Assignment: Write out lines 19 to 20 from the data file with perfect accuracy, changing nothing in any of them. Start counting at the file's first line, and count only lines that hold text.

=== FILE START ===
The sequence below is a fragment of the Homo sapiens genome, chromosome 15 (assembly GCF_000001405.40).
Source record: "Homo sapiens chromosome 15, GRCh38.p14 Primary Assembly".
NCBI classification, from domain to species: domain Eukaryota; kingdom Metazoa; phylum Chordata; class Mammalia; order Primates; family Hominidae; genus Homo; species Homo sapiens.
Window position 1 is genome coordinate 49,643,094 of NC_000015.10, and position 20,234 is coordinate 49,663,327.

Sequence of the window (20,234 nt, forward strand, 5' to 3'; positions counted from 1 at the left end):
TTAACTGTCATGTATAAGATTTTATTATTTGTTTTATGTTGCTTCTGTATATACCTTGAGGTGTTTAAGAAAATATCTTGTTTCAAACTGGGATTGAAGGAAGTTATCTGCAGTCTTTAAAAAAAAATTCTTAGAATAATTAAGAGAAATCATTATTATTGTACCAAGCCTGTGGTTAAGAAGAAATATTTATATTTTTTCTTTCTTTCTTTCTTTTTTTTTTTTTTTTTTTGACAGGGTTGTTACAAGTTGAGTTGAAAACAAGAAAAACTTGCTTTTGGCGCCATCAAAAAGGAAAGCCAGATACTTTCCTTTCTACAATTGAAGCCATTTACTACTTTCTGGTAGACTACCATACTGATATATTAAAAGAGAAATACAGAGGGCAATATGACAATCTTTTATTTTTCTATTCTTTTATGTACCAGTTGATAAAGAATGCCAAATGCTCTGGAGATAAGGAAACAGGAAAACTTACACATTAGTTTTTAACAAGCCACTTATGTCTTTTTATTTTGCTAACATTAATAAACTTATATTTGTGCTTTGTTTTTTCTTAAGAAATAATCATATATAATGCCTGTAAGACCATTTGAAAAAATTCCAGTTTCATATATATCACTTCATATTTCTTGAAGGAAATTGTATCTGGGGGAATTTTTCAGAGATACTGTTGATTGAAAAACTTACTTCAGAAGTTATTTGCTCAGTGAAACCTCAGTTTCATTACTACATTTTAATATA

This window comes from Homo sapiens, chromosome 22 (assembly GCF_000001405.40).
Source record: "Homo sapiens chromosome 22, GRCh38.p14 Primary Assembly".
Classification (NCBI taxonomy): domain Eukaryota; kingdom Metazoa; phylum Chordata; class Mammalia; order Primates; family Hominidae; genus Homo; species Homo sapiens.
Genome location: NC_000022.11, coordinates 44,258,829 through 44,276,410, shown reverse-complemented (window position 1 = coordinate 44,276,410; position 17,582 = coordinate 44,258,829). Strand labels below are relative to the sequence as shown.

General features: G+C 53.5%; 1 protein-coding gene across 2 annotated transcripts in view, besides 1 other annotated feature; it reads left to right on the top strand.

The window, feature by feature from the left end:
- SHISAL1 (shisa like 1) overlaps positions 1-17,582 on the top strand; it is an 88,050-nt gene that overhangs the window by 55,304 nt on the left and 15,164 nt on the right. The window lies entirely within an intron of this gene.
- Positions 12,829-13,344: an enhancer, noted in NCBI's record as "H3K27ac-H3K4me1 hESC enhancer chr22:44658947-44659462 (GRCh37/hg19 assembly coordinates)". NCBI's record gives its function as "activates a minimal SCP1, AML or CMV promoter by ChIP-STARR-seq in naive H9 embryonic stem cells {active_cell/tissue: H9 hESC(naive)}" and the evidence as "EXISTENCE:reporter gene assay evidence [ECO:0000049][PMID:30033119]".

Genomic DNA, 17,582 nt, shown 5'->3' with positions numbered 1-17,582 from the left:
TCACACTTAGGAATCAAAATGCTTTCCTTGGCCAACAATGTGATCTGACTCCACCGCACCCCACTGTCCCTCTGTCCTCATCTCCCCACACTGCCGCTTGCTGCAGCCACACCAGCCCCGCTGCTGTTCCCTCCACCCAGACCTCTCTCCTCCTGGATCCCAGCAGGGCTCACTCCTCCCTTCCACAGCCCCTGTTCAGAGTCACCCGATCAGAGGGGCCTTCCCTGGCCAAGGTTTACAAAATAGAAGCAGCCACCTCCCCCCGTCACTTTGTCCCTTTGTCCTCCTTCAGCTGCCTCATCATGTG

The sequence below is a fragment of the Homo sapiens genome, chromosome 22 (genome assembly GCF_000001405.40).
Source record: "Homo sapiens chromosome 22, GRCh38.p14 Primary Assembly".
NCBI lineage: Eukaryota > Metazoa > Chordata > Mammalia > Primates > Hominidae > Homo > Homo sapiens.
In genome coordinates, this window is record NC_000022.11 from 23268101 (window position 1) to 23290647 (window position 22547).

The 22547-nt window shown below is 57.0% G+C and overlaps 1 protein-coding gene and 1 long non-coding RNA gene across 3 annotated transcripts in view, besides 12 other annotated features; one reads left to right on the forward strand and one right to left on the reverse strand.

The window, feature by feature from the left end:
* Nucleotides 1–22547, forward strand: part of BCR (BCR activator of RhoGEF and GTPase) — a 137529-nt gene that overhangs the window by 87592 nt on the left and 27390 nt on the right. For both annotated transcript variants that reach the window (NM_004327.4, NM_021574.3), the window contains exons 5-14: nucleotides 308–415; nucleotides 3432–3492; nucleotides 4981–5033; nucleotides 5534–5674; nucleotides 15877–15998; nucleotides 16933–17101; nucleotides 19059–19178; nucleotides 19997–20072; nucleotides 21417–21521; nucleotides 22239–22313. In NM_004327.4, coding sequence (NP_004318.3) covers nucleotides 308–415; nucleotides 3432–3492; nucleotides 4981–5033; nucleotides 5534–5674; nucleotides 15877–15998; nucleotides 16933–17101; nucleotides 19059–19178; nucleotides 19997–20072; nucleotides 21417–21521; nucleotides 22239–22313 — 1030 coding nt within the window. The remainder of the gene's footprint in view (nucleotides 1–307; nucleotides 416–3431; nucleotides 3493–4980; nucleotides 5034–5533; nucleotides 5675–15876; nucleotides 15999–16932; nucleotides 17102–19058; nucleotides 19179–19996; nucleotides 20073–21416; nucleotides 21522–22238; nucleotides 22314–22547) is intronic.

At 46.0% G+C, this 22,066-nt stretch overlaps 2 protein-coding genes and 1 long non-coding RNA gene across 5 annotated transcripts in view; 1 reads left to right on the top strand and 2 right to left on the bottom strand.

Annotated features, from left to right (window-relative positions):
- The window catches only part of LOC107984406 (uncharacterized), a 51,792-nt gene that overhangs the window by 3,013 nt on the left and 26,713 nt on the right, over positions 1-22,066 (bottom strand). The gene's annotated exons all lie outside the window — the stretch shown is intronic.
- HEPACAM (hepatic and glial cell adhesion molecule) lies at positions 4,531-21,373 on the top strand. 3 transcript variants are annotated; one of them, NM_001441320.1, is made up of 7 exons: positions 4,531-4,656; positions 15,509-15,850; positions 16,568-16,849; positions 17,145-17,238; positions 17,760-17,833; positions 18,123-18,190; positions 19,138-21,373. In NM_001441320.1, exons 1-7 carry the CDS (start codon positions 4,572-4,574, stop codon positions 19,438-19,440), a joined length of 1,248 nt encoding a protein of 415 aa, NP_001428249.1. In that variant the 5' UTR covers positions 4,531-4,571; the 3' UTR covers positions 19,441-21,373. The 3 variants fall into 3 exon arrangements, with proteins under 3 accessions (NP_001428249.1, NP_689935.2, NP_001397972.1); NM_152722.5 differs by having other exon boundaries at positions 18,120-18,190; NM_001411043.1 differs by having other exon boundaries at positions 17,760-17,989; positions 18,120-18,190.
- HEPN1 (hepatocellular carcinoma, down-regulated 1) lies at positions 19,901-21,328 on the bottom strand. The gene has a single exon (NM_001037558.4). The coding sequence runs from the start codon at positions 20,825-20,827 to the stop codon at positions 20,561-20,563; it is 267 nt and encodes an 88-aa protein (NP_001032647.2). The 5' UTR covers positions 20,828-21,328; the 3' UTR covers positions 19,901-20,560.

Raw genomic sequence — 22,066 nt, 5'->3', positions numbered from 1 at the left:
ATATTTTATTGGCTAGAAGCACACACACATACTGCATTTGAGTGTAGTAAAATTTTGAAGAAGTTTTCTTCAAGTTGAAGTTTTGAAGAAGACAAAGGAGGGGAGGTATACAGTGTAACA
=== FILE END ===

NCBI lineage: Eukaryota > Metazoa > Chordata > Mammalia > Primates > Hominidae > Homo > Homo sapiens.
In genome coordinates, this window is record NC_000022.11 from 23268101 (window position 1) to 23290647 (window position 22547).